Dmitri Shostakovich: Symphony No. 7 Op. 60 "Leningrad" (1942)

Dmitri Shostakovich's Symphony No. 7 in C major, Op. 60 (titled Leningrad), was written c. 1939–40. Initially dedicated to the life and deeds of Vladimir Lenin, Shostakovich decided instead to dedicate the symphony to the city of Leningrad on its completion in December 1941. The work remains one of Shostakovich's best-known compositions. The piece soon became very popular in both the Soviet Union and the West as a symbol of resistance to Nazi totalitarianism and militarism. It is still regarded as the major musical testament of the estimated 25 million Soviet citizens who lost their lives in World War II. The symphony is played frequently at the Leningrad Cemetery, where half a million victims of the 900-day Siege of Leningrad are buried. As a condemnation of the German invasion of the Soviet Union, the work is particularly representative of the political responsibilities that Shostakovich felt he had for the state, regardless of the conflicts and criticisms he faced throughout his career with Soviet censors and Joseph Stalin. WIKIPEDIA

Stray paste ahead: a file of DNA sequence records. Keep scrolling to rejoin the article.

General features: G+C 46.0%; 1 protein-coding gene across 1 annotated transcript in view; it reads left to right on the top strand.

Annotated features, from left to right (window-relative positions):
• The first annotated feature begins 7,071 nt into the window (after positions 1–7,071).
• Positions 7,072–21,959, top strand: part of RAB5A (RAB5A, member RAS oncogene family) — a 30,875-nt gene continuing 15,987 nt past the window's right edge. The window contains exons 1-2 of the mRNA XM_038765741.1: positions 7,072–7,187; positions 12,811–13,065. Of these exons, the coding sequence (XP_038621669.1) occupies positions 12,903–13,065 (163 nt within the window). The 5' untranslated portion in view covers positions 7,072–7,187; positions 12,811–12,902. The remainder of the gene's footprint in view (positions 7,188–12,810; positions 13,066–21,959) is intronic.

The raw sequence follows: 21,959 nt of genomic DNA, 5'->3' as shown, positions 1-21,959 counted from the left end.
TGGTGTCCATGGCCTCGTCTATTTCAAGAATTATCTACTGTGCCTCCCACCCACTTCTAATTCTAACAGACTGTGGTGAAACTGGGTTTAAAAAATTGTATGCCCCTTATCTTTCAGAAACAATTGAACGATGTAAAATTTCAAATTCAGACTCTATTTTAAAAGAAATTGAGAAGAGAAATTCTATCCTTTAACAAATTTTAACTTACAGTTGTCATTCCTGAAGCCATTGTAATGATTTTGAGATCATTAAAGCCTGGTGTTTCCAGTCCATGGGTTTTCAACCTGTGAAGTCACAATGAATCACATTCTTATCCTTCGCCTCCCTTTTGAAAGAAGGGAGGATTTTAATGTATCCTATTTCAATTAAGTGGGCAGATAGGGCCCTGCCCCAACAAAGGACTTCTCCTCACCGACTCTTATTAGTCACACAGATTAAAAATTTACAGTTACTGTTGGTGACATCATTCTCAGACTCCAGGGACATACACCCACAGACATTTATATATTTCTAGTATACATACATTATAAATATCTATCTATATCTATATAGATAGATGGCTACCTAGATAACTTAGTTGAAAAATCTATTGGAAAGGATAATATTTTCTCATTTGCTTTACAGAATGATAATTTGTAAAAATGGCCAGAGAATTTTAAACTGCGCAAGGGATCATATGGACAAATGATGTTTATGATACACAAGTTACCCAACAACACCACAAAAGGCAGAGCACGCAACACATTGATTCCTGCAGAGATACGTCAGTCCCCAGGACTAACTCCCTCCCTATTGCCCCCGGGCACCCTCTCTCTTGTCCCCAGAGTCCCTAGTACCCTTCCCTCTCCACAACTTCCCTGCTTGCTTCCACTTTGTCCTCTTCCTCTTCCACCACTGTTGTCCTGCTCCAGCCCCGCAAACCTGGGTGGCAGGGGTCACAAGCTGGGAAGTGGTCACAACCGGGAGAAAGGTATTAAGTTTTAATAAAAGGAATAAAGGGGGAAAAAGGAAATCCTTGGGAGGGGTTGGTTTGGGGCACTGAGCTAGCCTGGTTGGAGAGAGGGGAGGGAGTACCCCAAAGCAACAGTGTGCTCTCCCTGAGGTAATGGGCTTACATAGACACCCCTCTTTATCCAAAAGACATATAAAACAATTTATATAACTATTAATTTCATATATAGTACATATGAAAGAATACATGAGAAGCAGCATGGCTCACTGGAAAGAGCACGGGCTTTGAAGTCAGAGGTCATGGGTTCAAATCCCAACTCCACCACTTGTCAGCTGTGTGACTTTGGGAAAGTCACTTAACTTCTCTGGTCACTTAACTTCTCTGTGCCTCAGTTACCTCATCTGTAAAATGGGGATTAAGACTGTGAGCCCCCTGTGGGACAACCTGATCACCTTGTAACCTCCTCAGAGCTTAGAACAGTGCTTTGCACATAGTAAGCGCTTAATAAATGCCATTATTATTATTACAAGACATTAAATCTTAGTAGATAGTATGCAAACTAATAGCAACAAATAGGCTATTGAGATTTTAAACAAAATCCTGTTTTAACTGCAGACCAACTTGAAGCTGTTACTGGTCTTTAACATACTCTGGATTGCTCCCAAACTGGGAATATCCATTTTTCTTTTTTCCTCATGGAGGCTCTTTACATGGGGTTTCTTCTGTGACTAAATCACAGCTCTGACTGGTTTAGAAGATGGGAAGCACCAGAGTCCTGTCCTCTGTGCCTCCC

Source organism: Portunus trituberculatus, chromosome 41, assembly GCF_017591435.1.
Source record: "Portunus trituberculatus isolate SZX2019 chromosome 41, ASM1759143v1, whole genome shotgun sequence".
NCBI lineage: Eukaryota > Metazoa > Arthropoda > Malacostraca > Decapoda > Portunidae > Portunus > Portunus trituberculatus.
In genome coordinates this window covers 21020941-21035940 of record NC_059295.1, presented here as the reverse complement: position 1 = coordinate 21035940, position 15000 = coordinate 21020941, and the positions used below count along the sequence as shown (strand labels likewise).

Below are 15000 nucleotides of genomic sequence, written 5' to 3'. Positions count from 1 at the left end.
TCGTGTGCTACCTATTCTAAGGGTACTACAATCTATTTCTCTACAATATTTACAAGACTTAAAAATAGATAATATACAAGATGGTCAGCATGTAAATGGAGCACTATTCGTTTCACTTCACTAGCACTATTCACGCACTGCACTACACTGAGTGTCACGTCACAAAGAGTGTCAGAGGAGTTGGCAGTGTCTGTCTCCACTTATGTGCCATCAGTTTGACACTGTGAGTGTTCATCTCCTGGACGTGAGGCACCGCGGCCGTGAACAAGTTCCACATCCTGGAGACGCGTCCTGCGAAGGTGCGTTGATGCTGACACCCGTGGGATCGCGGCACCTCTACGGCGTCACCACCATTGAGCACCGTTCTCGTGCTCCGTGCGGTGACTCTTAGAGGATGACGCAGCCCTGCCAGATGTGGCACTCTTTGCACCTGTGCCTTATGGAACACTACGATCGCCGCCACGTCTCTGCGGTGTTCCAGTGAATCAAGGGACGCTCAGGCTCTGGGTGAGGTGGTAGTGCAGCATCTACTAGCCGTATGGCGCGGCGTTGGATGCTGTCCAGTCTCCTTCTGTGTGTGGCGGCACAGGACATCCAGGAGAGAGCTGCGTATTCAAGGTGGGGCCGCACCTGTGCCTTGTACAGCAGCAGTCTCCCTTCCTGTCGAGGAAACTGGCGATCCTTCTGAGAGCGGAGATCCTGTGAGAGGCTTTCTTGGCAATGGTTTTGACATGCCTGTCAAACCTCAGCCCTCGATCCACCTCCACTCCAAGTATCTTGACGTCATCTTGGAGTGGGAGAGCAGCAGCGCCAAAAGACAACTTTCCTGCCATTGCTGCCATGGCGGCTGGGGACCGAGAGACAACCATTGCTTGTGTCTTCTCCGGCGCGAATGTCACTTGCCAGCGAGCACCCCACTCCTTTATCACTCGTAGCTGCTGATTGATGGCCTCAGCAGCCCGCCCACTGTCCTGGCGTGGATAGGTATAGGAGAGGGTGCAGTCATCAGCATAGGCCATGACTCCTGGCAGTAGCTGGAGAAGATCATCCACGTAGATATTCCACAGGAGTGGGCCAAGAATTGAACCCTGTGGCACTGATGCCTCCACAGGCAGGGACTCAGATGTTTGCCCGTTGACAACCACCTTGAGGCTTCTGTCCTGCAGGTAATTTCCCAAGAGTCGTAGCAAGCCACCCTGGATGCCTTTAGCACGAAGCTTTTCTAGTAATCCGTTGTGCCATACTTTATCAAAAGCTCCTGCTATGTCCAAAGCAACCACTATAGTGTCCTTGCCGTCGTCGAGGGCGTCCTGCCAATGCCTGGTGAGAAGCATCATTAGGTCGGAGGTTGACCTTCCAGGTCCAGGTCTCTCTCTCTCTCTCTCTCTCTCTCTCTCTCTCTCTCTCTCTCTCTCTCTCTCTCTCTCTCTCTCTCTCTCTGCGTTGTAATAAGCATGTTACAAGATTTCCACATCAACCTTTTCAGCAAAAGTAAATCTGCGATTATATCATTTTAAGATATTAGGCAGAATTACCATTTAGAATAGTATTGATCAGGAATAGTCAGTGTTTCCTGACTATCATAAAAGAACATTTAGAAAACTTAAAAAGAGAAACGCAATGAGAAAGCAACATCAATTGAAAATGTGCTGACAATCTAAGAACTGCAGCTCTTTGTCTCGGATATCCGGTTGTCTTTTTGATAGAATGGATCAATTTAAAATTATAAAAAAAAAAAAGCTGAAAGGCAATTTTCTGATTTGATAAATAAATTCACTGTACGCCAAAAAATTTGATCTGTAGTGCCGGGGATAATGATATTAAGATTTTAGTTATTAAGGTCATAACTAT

VIDEO: Royal Liverpool Philharmonic Orchestra conducted by/Orquesta Filarmónica Real de Liverpool dirigida por Vasily Petrenko... Shostakovich’s Seventh is the best known art music piece of WWII, considering half of it was composed through the siege of Leningrad. It is a work that reflects not only the factual actions of the conflict, but also many of its philosophical principles, if there were any. Likely, these are the reasons for its everlasting place in history.

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